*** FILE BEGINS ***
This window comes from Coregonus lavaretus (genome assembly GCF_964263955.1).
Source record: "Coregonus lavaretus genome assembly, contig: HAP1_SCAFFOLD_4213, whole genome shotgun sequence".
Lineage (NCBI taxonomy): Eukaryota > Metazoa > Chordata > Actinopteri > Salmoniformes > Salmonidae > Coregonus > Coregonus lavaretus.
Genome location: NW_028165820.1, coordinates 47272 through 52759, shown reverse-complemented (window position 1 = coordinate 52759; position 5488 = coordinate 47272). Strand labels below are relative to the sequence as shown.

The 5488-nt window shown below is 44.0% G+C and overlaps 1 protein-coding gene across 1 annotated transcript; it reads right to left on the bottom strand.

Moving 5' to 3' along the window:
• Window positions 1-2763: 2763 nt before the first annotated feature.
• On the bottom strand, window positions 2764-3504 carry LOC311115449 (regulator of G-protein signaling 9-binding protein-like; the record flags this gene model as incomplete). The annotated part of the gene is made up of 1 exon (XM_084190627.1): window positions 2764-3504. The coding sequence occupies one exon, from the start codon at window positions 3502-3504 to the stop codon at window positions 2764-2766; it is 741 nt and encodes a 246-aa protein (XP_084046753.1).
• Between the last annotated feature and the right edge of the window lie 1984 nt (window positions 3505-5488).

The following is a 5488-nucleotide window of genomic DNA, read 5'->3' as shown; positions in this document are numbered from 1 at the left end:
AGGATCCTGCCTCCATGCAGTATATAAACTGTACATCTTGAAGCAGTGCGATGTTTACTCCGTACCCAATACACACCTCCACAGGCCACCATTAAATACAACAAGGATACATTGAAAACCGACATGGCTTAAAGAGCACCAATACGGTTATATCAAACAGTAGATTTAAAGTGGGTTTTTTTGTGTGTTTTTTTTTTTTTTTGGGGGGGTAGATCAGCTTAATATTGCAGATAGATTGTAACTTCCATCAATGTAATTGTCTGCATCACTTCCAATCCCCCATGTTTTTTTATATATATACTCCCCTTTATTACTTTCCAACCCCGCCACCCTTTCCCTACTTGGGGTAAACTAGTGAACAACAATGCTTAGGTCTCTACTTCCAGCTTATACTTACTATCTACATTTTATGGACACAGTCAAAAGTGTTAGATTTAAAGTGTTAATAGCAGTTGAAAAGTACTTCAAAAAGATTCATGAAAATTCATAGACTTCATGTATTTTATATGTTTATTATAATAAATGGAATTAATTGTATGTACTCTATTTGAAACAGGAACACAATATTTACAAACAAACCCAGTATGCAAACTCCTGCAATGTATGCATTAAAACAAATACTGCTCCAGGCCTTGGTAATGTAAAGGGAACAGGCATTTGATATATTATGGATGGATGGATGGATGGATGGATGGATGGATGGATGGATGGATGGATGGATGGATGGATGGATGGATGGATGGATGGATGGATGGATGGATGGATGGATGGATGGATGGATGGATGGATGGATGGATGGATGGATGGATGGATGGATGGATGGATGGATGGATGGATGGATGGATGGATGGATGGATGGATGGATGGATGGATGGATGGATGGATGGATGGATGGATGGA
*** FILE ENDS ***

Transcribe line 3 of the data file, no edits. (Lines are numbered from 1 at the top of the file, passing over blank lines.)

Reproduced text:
Lineage (NCBI taxonomy): Eukaryota > Metazoa > Chordata > Actinopteri > Salmoniformes > Salmonidae > Coregonus > Coregonus lavaretus.